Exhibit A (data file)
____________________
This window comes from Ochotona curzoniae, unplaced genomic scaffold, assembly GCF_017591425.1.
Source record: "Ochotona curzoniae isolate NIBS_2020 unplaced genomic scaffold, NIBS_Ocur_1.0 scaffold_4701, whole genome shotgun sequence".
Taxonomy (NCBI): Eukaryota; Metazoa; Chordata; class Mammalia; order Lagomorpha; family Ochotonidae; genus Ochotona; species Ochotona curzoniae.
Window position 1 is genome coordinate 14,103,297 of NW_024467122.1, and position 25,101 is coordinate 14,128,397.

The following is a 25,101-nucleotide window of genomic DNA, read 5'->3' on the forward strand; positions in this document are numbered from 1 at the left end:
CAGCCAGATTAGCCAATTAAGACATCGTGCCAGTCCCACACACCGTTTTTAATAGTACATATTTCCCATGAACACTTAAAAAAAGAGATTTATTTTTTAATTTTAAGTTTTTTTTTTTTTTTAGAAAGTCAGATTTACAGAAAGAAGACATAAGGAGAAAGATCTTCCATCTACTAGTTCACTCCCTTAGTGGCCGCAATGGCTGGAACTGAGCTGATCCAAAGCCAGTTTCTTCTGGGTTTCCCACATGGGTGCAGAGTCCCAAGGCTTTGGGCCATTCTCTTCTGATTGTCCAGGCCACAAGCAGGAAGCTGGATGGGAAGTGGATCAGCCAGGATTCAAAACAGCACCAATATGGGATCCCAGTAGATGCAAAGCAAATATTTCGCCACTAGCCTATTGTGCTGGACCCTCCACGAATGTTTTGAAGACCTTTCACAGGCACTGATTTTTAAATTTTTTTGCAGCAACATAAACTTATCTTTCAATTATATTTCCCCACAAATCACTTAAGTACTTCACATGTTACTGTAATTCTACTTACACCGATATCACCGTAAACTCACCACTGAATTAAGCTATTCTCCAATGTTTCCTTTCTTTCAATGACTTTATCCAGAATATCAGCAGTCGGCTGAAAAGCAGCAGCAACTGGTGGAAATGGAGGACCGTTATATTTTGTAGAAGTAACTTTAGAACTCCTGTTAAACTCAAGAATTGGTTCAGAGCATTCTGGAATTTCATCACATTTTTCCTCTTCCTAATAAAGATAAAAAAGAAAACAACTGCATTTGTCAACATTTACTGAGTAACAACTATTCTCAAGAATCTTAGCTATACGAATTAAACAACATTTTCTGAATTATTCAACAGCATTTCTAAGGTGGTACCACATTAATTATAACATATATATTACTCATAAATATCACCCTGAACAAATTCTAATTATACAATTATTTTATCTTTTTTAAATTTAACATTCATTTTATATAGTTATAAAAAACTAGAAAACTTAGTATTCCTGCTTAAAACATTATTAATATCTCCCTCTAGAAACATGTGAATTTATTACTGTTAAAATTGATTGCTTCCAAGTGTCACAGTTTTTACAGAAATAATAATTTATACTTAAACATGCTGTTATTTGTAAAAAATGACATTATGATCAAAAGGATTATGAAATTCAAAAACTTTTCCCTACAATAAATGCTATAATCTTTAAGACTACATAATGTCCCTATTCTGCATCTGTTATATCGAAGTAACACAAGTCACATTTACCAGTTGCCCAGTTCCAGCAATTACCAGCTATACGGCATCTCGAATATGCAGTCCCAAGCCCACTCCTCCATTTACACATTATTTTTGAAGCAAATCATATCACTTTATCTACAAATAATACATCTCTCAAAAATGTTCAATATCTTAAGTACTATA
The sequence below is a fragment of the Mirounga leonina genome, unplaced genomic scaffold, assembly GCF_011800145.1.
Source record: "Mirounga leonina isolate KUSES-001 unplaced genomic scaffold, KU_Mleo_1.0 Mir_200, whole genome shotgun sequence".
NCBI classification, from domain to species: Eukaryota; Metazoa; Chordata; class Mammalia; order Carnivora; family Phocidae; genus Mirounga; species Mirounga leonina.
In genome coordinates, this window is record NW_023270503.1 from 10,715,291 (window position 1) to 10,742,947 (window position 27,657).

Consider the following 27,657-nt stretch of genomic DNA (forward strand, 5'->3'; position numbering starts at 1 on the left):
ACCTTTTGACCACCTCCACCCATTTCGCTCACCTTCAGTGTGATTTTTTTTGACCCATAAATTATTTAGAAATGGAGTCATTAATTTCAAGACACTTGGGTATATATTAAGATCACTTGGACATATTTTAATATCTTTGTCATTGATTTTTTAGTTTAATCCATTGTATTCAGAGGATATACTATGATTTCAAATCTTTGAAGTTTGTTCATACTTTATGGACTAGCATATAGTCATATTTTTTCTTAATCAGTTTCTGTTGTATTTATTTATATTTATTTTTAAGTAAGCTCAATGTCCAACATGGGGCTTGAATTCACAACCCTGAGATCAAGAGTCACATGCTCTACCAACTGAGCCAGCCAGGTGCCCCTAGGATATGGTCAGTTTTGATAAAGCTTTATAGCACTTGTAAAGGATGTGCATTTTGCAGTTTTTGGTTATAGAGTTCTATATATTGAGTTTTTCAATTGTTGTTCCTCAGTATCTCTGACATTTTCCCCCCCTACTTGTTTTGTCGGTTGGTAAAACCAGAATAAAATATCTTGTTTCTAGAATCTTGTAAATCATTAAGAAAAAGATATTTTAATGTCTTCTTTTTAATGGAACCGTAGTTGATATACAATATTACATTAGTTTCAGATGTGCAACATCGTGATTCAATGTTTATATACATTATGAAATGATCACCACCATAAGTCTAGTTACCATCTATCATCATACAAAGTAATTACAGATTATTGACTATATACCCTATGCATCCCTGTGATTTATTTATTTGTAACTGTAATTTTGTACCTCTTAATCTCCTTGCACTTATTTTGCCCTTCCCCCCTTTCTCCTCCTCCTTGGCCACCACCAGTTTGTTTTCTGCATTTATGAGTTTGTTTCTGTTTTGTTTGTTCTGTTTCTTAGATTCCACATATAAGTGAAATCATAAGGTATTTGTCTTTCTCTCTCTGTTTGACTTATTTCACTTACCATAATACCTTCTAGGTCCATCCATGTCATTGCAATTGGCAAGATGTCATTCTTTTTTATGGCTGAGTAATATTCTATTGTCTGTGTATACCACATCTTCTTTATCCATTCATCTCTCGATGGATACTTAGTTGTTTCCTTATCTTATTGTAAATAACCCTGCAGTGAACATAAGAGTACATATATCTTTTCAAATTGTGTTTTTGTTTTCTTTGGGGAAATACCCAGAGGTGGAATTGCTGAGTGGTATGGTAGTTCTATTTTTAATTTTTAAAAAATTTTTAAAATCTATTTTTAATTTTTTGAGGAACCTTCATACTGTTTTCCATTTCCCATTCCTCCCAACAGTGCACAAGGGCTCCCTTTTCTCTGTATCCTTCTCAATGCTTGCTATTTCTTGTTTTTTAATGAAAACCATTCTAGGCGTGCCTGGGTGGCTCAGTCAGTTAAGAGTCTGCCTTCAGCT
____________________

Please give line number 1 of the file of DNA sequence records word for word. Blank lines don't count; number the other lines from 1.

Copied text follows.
This window comes from Ochotona curzoniae, unplaced genomic scaffold, assembly GCF_017591425.1.